To make sure that and the initial state satisfy the conditions of Lemma 1 we have to check that the application of to one of the states in the orbit with indeed leads to the preceding clock state and to an annihilation for . The annihilation property is satisfied since we have started the system in a state where the running of the program in backward direction would immediately execute the gate. To see that leads in the general case to the preceding states, we have to check our list of transitions in backward direction.

Every configuration that arises from the repeated application of the forward-time operator always contains exactly one element in the set . If the configuration contains one of the symbols and but they are neither preceded nor followed by the blank symbol (i.e., they are not located at the boundaries of the program code), then only rule 1 a) or b) can be active in the backward direction. The pattern in rule only occurs when the symbols or are located at the right boundary of the program code. In this case, no other rules are active in the backward direction. Similarly, the pattern in rule only occurs when the symbols or are located at the left boundary of the program (i.e., only when they are preceded by ). In this case, no other rule is active in the backward direction.

The symbol only appears in rules and on the right hand side of the transitions. But there is no configuration where both rules can be applied backwards at the same time. Likewise, the marked gate symbols only occur in rules and . Again, there is no configuration where both rules can be applied backwards at the same time.

Hence we have shown that meets the requirements of Lemma 1 and that the spectral measure induced by on the initial state depends on the acceptance probability . To design a program code such that the supports of the two corresponding spectral measures to be distinguished are disjoint we may choose the position of the annihilation gate appropriately. In this way we can always achieve that and are relatively prime, ensuring that the minimal distance between the supports of the spectra satisfies eq. (15).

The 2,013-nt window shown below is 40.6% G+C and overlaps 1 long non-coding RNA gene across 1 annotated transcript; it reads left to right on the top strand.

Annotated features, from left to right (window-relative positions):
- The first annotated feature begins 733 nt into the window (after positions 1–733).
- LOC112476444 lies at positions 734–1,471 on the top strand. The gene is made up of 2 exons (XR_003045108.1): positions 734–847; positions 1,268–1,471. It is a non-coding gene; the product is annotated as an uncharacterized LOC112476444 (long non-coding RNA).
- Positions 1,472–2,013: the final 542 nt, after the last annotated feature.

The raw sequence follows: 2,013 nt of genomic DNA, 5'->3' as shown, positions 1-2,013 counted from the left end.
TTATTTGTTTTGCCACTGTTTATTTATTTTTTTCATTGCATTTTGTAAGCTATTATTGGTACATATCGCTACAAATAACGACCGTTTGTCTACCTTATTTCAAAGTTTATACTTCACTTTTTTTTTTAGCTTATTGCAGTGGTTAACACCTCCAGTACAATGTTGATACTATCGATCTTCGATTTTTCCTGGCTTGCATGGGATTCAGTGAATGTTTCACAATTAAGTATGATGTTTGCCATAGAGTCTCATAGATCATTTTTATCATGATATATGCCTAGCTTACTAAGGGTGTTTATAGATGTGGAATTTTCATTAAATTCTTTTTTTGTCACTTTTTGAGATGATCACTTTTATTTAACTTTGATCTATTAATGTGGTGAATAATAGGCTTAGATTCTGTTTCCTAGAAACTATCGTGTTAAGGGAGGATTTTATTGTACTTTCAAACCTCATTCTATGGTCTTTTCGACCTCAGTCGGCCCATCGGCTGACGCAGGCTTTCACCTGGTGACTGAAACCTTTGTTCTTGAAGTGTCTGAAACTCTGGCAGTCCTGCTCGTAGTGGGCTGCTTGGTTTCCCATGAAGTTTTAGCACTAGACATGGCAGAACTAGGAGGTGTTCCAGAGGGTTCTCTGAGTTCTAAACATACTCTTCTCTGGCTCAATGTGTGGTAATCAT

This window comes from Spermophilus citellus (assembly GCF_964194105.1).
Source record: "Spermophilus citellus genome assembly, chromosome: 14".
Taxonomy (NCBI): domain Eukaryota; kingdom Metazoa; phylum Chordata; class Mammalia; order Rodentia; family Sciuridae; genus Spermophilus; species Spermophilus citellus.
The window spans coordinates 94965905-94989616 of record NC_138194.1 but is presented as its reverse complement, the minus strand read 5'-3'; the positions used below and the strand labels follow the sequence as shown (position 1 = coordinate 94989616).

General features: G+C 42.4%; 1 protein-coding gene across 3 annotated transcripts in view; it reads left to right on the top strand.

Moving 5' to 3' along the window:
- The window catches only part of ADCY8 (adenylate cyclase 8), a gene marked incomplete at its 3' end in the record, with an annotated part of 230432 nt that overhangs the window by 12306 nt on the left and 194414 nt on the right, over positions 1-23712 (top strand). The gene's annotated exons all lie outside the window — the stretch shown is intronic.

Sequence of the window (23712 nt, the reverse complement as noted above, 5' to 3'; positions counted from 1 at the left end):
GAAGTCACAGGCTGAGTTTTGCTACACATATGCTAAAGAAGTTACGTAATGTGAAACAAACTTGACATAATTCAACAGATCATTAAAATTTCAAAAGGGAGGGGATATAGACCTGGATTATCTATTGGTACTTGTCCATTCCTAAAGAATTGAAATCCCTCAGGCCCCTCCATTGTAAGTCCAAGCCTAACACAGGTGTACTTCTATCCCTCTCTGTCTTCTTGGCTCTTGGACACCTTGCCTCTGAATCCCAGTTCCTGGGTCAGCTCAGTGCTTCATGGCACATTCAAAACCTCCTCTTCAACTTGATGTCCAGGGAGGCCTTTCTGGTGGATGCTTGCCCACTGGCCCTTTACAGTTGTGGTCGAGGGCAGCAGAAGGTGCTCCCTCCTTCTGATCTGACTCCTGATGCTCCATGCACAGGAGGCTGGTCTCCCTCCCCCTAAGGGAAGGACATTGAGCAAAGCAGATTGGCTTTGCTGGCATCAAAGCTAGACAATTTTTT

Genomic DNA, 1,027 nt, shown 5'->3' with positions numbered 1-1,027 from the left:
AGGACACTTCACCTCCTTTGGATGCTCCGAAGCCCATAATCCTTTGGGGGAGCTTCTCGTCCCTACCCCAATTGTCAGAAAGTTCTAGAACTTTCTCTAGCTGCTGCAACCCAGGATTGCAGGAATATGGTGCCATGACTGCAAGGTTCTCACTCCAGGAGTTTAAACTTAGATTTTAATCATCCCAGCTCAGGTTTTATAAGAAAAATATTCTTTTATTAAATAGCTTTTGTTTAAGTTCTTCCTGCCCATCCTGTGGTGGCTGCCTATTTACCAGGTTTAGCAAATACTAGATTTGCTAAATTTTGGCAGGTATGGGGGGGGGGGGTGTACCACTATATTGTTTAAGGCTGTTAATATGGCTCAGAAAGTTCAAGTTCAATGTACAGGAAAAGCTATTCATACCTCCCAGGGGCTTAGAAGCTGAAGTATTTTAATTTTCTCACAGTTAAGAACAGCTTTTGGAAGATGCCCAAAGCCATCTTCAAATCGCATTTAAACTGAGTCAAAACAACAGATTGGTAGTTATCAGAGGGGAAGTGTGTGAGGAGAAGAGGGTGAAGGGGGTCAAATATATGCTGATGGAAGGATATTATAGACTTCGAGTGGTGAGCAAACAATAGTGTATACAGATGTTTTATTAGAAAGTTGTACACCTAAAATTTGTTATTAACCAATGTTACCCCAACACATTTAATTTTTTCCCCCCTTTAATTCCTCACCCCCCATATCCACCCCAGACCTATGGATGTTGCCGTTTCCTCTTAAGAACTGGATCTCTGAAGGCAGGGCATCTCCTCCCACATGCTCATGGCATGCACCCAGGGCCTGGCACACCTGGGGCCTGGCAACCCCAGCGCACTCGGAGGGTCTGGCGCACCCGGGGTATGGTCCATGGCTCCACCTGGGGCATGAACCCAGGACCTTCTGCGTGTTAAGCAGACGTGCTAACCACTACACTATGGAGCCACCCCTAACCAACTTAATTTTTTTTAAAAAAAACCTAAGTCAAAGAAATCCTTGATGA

6 Conclusions

In contrast to usual measurement-based approaches to quantum computing we have constructed an observable whose measurements have full quantum computation power when applied to a basis state only once. The required accuracy scales inverse polynomially with the number of gates of the simulated quantum circuit.

The observable is a Hamiltonian of a finite-range interaction with translation symmetry. Even though our specific construction is unlikely to be found in real physical systems our result strongly suggests that energy measurements for real physical systems is a task whose realization is as challenging as the realization of quantum computing. This shows, once more, that quantum information processing in a broader sense is not only required to solve computational problems. Instead, it is a task that occurs already in the context of usual quantum control. Since we have shown in a previous paper that more accurate measurements of observables of a similar type solve all problems in the complexity class PSPACE our result can also be interpreted as showing how the complexity of quantum control procedures depend on the demanded accuracy.

Acknowledgment

P.W. acknowledges the support by NSF grant CCF-0726771. S.Z. is supported by NSF grant PHY-0456720 and ARO grant W911NF-05-1-0294. We would like to thank Daniel Nagaj for very helpful discussions about the transition rules of the quantum cellular automaton.

Footnotes

  1. Note that the computational power of measurements of “sparse” observables provided the underlying idea for the BQP-hardness proof of diagonal entry estimation problem in [16]
  2. Here a -local operator is defined as an operator that can be written as a sum of terms that act on (not necessarily adjacent) qubits only.
  3. By “uniform circuit” we mean that there exists a polynomial time classical algorithm that generates a sequence of a polynomial number of quantum gates for every desired input length.

References

  1. D. Aharonov, D. Gottesman, and J. Kempe, The power of quantum systems on a line, arXiv:quant-ph/0705.4077, 2007.
  2. D. Aharonov and A. Ta-Shma. Adiabatic quantum state generation and statistical zero knowledge. In Proc. 35th Annual ACM Symp. on Theory of Computing, pp. 20-–29, 2003.
  3. P. Benioff. The computer as a physical system: A microscopic quantum mechanical model of computers as represented by Turing machines. J. Stat. Phys., 22(5):562–591, 1980.